Neighborhood Court is expanding to better address participants struggling with mental health and addiction issues through a program called Steps to Success (S2S). S2S utilizes principals of Restorative Justice to address the intersections of criminal misconduct and such issues as untreated mental illness and/or substance abuse in Yolo County. The main goals are to:
- Assist participants in gaining access to medical treatment so they can begin the road to recovery.
- Develop a case plan with a case management team designed to connect the participant with assistance and public programs that can offer relief to their current situation.
- Help participants to reintegrate themselves within the larger community.
This program utilizes community volunteers in a format similar to Neighborhood Court. Participants meet in a conference with a facilitator, panelists, and a case worker. Volunteers may choose to participate in NHC and/or S2S. If you would like to volunteer for S2S, you must complete both NHC and S2S training sessions.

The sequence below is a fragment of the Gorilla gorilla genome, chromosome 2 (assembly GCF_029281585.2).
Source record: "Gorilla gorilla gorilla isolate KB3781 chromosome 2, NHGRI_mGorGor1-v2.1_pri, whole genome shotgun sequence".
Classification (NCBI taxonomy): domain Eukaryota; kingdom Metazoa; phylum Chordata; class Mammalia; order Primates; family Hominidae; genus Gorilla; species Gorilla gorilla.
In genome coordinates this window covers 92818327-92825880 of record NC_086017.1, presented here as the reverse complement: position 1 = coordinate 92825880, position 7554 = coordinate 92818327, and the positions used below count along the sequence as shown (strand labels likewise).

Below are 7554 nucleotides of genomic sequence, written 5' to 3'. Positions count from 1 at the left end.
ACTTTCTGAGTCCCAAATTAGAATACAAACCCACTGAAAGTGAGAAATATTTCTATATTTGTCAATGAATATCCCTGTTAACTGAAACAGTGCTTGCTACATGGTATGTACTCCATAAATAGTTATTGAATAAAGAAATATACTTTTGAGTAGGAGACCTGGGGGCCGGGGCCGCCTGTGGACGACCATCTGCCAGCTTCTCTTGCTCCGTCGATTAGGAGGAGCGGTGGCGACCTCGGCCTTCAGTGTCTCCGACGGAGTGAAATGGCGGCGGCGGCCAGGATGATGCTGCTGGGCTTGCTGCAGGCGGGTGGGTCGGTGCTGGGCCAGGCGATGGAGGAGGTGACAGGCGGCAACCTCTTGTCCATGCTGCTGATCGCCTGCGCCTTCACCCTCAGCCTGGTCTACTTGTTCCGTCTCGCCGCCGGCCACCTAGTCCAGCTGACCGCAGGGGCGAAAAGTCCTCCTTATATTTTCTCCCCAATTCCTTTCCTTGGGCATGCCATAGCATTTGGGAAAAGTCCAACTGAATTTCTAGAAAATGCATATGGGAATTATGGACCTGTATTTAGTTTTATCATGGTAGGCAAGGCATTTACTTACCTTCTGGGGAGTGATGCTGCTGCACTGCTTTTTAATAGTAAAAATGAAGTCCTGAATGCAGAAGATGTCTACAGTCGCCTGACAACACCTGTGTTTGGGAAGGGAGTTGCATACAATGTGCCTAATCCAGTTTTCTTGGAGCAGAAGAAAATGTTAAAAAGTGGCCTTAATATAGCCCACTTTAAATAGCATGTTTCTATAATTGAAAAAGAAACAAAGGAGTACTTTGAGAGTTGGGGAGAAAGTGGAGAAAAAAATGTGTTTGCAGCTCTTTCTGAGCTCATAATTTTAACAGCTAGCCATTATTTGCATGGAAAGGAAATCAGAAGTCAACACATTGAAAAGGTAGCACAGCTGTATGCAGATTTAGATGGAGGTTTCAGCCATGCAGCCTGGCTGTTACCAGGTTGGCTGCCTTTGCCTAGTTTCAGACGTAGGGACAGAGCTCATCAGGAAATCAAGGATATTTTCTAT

To read the entire report click on the following link: NHC Four Year Report
Download Printable Brochure
Download Neighborhood Court Panelist Application
Download Neighborhood Court Facilitator Application
Description of the Facilitator's Duties and Qualifications
Description of Panelist's Duties and Qualifications
Frequently Asked Questions
Menu of Options (All-County)
NHC Qualifying Offenses
NHC eligibility criteria
Neighborhood Court Research Paper
Restorative Justice Defined
2014 Neighborhood Court Year End Report
All downloads are in Adobe Acrobat PDF format. Please click here to get the free Adobe Acrobat Reader.
For More Information:
If you would like additional information about Neighborhood Court, please call (530) 666-8378, or email email@example.com.